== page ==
While good recruiters and hiring managers should ultimately care about your career objectives, at the initial stage of the recruitment process they are a lot more preoccupied with ensuring that you’re capable of solving a certain set of commercial problems.
To help them see you as a fit, replace the Objective Statement with a Professional Summary which contains a couple of succinct and snappy paragraphs that clearly communicate how you, as a person in that role, can solve the organisation’s challenges.
6. Tighten Up Your Role Descriptions.
Role descriptions on most resumes spiral out of control and waste space.
Professional resume writers, in contrast, create fewer – but more complex – bullet points, using what-why writing.
For each bullet point in your role description, communicate what you did (leading with an action verb), and why you did it (demonstrating the positive impact your actions had).
“Forged cross-functional partnerships with senior client stakeholders [what] to identify business requirements and ensure the project plan aligned with organisational priorities [why]”.
Cull ruthlessly. Remove everything except what recruiters really want to know: your role mandate, strategic priorities and scope.
Also, describe how you met your targets, contributed to organisational objectives and applied strong commercial acumen to add value.
The result will be a professional resume which delivers a powerful, undiluted message that showcases your skills, experience, and demonstrates your ability to meet key performance indicators.
7. Create Super-Bullets.
While we’re on the subjects of role descriptions, let me share with you a secret trick used by top resume writers to increase their impact.
Make the first bullet point for each role a ‘super bullet’ that includes:
a high-level overview of the role
and the main target
Here’s an example:
“Divisional leadership role [overview] driving market expansion across 5 APAC markets [mandate] to turn around financial performance and restore divisional profitability [target]”.
8. Tell Your Story.
An effective professional resume tells a story about who you are, what you do, and what makes you different to other equally qualified candidates.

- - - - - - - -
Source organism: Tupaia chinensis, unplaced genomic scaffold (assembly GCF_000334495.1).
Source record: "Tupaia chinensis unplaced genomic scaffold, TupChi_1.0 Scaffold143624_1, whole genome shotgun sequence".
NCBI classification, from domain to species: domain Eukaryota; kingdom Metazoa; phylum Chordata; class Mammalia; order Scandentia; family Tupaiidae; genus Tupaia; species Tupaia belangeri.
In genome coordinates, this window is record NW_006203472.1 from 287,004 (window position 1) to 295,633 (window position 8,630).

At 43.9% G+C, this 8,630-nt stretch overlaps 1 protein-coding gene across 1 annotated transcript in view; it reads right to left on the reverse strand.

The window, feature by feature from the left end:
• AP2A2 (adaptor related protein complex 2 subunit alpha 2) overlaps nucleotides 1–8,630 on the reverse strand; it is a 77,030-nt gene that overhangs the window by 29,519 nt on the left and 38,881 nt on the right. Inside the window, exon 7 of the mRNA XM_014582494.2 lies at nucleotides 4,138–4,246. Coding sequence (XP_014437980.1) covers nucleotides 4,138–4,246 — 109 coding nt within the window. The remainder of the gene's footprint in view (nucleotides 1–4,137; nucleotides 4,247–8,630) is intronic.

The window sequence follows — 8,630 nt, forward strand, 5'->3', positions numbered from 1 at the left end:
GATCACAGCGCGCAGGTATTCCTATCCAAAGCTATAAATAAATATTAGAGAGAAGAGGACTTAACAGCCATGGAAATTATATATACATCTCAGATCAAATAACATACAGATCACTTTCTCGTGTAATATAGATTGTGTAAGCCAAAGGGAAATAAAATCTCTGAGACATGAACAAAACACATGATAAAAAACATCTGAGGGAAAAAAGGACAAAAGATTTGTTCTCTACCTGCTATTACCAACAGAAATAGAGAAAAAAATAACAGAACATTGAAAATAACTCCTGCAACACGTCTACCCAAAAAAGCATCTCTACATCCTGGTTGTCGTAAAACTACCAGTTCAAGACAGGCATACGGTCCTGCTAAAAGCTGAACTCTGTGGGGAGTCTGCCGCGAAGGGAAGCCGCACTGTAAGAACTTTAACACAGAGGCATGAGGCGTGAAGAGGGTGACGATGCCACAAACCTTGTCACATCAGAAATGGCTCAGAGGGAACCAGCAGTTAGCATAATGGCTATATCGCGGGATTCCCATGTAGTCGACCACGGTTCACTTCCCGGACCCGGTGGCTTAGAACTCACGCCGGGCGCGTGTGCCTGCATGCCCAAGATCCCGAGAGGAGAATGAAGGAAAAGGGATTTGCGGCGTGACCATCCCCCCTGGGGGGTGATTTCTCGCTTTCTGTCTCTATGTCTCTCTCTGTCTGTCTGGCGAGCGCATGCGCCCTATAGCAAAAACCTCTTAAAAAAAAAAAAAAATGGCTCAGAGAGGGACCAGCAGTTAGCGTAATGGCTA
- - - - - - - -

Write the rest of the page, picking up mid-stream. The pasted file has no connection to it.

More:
It aligns each of your career moves into a cohesive narrative and uses each role to their advantage in representing you.
To achieve this, write in the first person, using “I” language to make it relatable, and mix up the content with information about your story, relevant keywords, your professional approach and leadership style.
Resumes are notorious for being laden with generalised, sweeping statements which don’t mean anything.
Management professionals are often the worst offenders for relying on stale, high-level terms like “driving success.”
Replace non-specific generalisms with specific details, facts, figures and examples. For example, instead of saying “worked to achieve positive commercial outcomes”, explain what “positive outcomes” really meant in that context:
“Allocated human, financial, and manufacturing assets to increase factory output and profitability, enabling the business to meet sales demand, improve customer satisfaction, and capture increased market share from key competitors.”
10. Create A ‘Key Projects’ Section.
While reverse chronological resumes are certainly the most common – and preferred – professional resume writing style, you shouldn’t be afraid to tweak it.
Professionals who’ve switched positions frequently within the same company, consultants and professionals with significant stints in project work may benefit from having a professional resume that groups their responsibilities together, whilst still highlighting individual projects and accomplishments.
My resume writing team does this by describing role mandates and responsibilities in 5 or so bullet points, and creating a ‘Key Engagements’ section with 1 to 2 bullet points per project to describe your role and highlight results.